First of all this April 1st marks the 16th anniversary of my move to Portland and perhaps the only thing that has changed since last year
is there is a greater alarm over rising rents
and a more urgent sense that we still don't reward excellence like we should here (to offset those costs). Overall, it is strange to think I've had an effect but between the curatorial projects (The Best Coast, Fresh Trouble and Donald Judd etc.) and art criticism that reached over 1.5 million unique readers last year alone... you would have to work very hard to deny it. I know I've tried, but since back in 2002 people kept saying Portland can't become an interesting arts city... an assumption that begged to be challenged. Funny now that we are sometimes drowning in interesting but that is what curation and criticism do... sometimes they are the knife, other times the stone and the real question is if understanding is sharper after the choices have been made?
Photo Jeff Jahn
Well it happened and attitudes changed, partially because I helped lead a vocal and demonstrative charge for higher expectations and still do... thankfully I'm just not alone anymore and I enjoy having a wider field of curators, spaces and artists that back things up. It is better now, though more formalized. As an independent curator who has brought Donald Judd, Cao Fei and Hank Willis Thomas and Pipilotti Rist etc. along with foregrounding new local talent who have gone on to forge national and international careers it feels good. Complacency is always the biggest problem in a smaller city like Portland but this place continues to be a hotbed. We can't take anything for granted.... but do we reward our best and brightest?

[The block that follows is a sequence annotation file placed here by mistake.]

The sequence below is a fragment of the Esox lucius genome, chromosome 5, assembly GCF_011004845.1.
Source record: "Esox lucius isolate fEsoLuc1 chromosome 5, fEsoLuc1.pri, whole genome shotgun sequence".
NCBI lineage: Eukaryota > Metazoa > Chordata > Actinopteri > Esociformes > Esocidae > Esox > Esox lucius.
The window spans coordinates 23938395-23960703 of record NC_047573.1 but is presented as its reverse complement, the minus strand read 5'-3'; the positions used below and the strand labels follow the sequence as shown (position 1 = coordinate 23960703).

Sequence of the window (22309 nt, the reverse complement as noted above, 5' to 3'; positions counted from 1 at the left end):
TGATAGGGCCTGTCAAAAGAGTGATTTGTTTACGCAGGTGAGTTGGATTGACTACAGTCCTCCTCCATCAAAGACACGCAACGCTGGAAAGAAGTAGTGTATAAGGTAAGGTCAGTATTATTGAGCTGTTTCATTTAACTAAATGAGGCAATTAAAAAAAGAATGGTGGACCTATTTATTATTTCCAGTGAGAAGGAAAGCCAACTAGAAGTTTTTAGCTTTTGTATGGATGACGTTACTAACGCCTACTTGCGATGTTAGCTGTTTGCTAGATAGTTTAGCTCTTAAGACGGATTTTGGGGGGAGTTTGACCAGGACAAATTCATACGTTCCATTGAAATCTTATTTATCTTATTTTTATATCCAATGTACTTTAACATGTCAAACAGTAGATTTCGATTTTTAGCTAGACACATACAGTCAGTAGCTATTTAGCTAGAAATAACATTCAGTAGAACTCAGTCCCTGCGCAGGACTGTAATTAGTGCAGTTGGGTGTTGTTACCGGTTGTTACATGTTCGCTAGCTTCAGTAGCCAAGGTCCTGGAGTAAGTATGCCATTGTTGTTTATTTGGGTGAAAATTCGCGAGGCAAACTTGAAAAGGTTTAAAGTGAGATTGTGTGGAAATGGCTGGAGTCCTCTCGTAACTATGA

PORT itself turns 10 in June and I'm working on some very exciting programming for it (yes the Guenther post is coming still, PNCA and PORT anniversary things have kept me from coding it but it is written. It isn't your average PORT post at 5,000+ words and its huge # of images layout and coding is an important but time consuming aspect, besides it is a history piece not some reactionary journalism screed). As a historian I tend to take my time on big projects rather than rush. Till then here are some hasty musings:
Richard Speer pens the last of his articles for the WWeek with a reflection on the art scene and a list
of his favorite shows
. First of all it wasn't "better" it was far smaller and less academic with an odd sense that we were discovering our potential as a city (one which it had been deep denial of, now its more obvious that it is something great that we need to take steps to preserve and spur on). There are far more galleries, art school programs and artists now. Let's just say Richard has never been a lover of academicism (which he seems to be reacting to) but it is also true that "art school" is a look that has to be unlearned if you want to be better than merely good. Also, back then the same 50-100 people could be seen at every major show and MFA's were rare. Today 200 or more from completely different groups can show up at different events on the same night. Many of these core groups of individuals shared time at a similar academic institution so it can feel more closed and hermetic even though attendance and venues are greater in number today. Thus, the Portland art scene in 2015 is still in expansion (see PNCA